If US higher education is insulated from attrition due to its cachet for those who can pay and can afford to pay less heed to ROI, does it follow that strivers would be more inclined to consider a greater number of study destinations?  “We have seen indicators that those who are searching for value will compromise on geography within countries, or even consider different countries. Explorers, on the other hand, can be more specific.” The nature of the agency system in China means, he suggests only half-jokingly, means you if you can pay enough money you can “land wherever you want”.

Sea turtles on the rise

The return on a degree abroad has come into question in recent years. The volume of Chinese students studying abroad is not only a prospective time bomb for universities who become over-reliant on the inflow of international students, but also to the students who hoped to find themselves at an advantage in the employment market. Jobs often prove hard to find in study destinations, with visa issues compounding the challenges faced by graduates in the post-recession landscape. Thus we have a huge volume of returnees, labelled ‘sea turtles’ in Chinese slang, who are entering a market that is increasingly competitive; to the degree that a US education may not even be an advantage. The result, naturally, is dissatisfaction with the experience.

“The number of sea turtles is getting larger,” says Choudaha. “That’s the group that is dissatisfied, giving a view that the ROI on American education is not all it’s made out to be. That’s where more needs to be done about setting expectations on the recruitment and admissions side; whatever outreach mechanism schools are using.”

Indeed, universities need to do more, he believes, both in terms of painting an accurate picture of what students can do on graduation, and in terms of offering academic and career support. “There is a perception and reality gap. Whatever decisions the student makes are based on what they perceive to be the opportunities when they land – but it’s not easy for a non-English speaker to find and retain a job in the US. There is also notable gap between what institutions communicate on the admissions side and what they provide in career services. A lot is done to get students on campus, but there is nowhere near as much research and practice done into how to make that student succeed.”

Institutions must do more to bridge perception and reality gap

The key finding of research conducted by Choudaha with NAFSA (Bridging the Gap: Recruitment and Retention to Improve International Student Experiences, co-authored by Paul Schulmann) is that, at undergraduate level, a lack of employability prospects and career outcomes were leaving international students dissatisfied with their experience. Some interesting contrasts in the viewpoints of students and institutions are thrown up by this research. While institutions believe that students leave for reputational, financial and academic reasons (as well as difficulties with the English language), students cited access to jobs, affordability and scholarships as the things with which they were least satisfied. While the latter suggests that perhaps institutions are not doing enough to fully communicate the costs of study, and the availability – or lack thereof – of funding, might the former also suggest that institutions are not being stringent enough in who they are admitting?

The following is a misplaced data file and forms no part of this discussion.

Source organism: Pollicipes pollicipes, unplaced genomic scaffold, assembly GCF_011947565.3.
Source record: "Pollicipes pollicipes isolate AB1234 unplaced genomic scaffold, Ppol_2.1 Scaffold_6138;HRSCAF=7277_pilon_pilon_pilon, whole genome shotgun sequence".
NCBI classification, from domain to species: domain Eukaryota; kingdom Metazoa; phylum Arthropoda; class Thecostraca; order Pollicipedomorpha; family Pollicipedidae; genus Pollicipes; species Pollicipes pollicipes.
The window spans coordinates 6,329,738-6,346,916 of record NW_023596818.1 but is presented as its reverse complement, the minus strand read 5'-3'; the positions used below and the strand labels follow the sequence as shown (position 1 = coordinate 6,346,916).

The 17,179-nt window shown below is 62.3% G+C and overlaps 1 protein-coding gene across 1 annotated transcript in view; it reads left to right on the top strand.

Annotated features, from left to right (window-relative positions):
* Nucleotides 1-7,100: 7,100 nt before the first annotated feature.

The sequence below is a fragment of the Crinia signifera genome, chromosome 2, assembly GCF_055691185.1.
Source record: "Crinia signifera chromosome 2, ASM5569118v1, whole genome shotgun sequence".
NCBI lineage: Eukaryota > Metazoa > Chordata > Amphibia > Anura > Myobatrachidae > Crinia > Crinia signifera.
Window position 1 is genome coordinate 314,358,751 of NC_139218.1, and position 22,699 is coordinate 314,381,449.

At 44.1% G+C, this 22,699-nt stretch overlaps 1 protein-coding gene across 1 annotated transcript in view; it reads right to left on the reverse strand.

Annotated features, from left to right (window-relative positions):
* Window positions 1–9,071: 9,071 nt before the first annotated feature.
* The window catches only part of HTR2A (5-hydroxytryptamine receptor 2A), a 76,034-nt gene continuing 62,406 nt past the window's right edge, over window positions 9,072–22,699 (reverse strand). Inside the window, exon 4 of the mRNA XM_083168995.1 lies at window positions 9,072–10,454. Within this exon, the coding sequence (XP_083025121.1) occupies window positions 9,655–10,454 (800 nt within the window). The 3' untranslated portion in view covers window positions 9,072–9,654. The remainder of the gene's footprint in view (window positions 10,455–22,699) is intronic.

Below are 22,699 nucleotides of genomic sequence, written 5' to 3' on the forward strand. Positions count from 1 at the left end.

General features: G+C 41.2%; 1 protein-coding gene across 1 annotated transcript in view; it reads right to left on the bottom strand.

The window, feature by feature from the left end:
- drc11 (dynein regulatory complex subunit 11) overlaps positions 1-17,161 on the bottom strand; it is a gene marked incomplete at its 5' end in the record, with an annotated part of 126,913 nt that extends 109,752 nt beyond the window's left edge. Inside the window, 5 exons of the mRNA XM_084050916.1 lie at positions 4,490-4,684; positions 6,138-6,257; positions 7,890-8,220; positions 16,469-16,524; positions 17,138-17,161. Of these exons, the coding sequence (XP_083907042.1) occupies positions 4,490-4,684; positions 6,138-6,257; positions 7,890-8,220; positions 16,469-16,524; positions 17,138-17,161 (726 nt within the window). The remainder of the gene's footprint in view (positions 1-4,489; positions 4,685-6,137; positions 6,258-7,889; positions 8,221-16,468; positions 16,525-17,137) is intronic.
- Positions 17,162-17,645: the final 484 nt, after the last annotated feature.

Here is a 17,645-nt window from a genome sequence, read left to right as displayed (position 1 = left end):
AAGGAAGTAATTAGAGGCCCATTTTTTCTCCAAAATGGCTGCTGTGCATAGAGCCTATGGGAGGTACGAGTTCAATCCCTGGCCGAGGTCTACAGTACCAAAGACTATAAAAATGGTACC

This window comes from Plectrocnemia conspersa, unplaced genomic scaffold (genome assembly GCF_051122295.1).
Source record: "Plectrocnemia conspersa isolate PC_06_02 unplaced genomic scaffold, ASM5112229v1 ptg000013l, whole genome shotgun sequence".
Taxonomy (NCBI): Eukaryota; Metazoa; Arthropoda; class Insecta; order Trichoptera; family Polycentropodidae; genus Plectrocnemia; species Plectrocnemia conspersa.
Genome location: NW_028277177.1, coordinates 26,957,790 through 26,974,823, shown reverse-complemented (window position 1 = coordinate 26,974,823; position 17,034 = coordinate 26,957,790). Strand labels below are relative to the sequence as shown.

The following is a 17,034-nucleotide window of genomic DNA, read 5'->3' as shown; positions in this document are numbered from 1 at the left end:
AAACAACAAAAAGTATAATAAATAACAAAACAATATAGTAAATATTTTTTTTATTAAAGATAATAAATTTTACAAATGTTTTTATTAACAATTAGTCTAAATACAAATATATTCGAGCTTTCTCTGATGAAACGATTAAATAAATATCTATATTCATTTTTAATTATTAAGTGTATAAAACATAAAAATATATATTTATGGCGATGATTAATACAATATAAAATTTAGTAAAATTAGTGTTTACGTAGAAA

Indeed, Choudaha believes that we will not see a decrease in demand for US higher education from Chinese students – though naturally, we must factor in the potential effects of any ‘black swans’ (recent wobbles in Chinese economic growth may well have been noted with concern by international student recruiters) – we will see a change on the supply side. “There are US institutions with unsustainably high levels of Chinese students. This will eventually have an impact on institutional reputation, pressurizing institutions to be more selective.” With the Chinese higher education landscape unable to accommodate growing demand for higher education, leading to extreme selectivity, explorers will continue to look outward as long as they can afford to pay – or think they can.

While growing affluence in China has certainly served to benefit many institutions looking to internationalise, as well as bolster their coffers, the changing paradigm will require careful management from universities looking to recruit sustainably and ethically.